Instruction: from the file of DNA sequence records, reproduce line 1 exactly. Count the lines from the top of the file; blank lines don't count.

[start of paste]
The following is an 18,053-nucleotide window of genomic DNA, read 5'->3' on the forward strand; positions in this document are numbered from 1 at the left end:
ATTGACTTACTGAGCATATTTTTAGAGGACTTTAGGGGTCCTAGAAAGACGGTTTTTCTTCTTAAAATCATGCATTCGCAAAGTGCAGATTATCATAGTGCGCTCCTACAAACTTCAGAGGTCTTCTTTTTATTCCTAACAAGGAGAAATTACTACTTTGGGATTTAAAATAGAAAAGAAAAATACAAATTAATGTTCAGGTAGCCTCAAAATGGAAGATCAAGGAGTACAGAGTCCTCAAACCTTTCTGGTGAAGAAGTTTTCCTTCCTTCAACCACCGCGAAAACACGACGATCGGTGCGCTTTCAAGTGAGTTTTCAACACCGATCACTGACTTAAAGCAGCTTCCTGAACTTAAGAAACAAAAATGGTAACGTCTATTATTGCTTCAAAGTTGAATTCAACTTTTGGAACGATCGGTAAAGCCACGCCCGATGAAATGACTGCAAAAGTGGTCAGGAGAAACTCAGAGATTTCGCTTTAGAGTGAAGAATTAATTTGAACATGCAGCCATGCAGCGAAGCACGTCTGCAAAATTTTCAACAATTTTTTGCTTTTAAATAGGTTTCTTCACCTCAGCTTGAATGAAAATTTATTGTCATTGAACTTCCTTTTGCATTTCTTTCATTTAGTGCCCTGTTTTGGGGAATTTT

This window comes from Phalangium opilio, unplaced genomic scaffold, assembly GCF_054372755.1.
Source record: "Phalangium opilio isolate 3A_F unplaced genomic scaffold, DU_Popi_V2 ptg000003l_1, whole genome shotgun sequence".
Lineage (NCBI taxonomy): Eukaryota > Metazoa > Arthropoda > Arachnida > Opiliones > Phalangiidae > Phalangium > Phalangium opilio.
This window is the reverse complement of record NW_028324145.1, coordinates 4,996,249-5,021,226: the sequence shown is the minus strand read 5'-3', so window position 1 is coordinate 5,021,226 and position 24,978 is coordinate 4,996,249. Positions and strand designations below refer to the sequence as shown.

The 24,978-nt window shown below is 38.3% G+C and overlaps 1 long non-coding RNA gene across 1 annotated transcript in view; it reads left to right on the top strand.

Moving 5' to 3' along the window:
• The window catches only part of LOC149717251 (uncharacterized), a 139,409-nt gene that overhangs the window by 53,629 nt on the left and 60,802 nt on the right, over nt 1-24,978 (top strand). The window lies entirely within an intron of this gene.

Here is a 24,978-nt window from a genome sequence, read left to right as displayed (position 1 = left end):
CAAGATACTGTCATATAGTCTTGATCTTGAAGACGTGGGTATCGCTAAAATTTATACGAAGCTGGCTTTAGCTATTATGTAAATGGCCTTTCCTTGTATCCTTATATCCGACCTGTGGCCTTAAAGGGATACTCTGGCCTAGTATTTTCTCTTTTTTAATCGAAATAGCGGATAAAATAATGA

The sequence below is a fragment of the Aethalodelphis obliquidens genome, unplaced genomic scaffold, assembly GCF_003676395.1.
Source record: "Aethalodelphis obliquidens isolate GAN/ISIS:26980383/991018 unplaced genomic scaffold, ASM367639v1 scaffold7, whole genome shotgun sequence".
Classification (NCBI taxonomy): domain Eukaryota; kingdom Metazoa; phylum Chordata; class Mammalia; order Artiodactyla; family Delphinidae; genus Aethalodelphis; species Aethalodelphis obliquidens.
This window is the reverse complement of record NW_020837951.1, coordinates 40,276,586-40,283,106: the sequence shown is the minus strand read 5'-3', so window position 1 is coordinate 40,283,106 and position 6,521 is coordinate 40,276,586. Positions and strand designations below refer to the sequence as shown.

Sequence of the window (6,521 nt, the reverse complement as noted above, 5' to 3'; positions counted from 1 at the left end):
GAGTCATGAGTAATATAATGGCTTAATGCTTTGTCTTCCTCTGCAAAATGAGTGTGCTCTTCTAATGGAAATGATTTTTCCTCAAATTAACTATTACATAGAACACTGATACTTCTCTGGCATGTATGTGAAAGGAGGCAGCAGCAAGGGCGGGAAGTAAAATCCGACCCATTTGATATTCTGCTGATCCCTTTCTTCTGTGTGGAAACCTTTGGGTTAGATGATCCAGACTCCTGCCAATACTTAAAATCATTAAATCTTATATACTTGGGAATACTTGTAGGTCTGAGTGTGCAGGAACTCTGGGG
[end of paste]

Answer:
The following is an 18,053-nucleotide window of genomic DNA, read 5'->3' on the forward strand; positions in this document are numbered from 1 at the left end: